Employees in some industries in California and elsewhere might be wise to take extra precautions when it comes to on-the-job safety. The Bureau of Labor Statistics reports fatal workplace accidents nationwide in 2017 claimed 43 fewer lives than in the previous year. The number of occupational deaths in California remained the same as in 2016.
The 43 fatalities represent only a 1 percent drop, and although deaths in the manufacturing and wholesale industries dropped significantly, other categories claimed more lives than in previous years. Analyses of the BLS data indicated that fatalities among workers who were 65 years or older were more than ever before, and it made up 15 percent of nationwide workplace deaths in 2017. The oil and gas extraction, quarrying and mining industries claimed 26 percent more lives than in 2016.
BLS says fatal falls were the highest in 26-years of record keeping, and the number of workers in grounds maintenance jobs who died in work-related injuries in 2017 were at the second-highest level since 2003. When it comes to nonfatal injuries, truckers and other drivers and sales personnel reportedly made up the most significant number of victims in all industries. The highest number of fatalities were recorded among workers in the fishing and logging industries.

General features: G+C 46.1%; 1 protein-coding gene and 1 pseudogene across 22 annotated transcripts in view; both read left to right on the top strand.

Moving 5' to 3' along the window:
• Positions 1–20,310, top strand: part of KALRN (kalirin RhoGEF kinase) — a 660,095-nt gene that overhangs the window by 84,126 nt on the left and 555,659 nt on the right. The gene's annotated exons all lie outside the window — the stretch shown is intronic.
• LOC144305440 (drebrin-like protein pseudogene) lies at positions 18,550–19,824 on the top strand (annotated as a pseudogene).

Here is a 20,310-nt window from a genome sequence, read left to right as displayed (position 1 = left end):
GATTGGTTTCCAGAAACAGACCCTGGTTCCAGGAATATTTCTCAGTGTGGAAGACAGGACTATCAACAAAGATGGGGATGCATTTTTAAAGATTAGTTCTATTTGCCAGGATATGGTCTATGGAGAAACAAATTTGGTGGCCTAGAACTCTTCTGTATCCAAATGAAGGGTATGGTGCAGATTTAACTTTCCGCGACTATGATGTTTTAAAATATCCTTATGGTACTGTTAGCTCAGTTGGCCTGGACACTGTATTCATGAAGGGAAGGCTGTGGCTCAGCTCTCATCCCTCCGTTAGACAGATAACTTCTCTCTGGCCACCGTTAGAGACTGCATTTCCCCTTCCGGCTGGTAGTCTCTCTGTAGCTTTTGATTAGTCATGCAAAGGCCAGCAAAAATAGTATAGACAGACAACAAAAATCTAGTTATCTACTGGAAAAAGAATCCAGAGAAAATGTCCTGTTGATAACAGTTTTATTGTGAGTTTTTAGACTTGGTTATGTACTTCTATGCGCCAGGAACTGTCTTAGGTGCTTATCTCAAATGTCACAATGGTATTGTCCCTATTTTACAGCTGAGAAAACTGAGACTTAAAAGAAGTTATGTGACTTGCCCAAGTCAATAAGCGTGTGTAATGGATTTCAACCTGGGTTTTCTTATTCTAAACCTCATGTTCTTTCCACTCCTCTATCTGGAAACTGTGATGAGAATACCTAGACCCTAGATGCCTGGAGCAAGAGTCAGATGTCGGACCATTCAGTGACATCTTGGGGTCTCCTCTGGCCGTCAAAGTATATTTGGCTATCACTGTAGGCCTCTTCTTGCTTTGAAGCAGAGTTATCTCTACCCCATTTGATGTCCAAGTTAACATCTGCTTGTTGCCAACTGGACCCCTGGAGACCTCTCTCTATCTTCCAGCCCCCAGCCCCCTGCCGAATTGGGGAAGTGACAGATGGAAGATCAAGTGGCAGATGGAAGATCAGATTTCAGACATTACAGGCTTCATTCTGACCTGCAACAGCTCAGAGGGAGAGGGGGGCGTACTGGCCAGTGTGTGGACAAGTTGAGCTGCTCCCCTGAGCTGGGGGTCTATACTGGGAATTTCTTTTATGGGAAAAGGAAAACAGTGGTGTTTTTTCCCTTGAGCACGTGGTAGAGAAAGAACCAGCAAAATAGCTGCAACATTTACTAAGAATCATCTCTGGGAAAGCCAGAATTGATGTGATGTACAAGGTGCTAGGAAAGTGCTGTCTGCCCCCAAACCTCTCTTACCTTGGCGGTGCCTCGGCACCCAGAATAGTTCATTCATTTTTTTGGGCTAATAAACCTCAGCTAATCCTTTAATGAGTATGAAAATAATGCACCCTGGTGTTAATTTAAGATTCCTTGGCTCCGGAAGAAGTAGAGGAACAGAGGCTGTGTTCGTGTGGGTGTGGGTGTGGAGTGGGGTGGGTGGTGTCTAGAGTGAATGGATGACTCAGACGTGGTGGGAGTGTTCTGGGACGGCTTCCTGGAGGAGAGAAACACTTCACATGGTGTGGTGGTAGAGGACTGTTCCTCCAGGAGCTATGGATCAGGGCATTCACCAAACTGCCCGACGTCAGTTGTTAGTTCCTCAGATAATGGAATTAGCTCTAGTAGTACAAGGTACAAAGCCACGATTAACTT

Surviving family members of loved ones whose deaths were caused by workplace accidents are typically eligible for workers' compensation survivors' benefits. The California insurance system for workers typically covers the costs related to end-of-life arrangements along with a financial package, based on lost wages, to help surviving dependents with day-to-day living expenses. An attorney who is experienced in this field of the law can provide valuable guidance and support.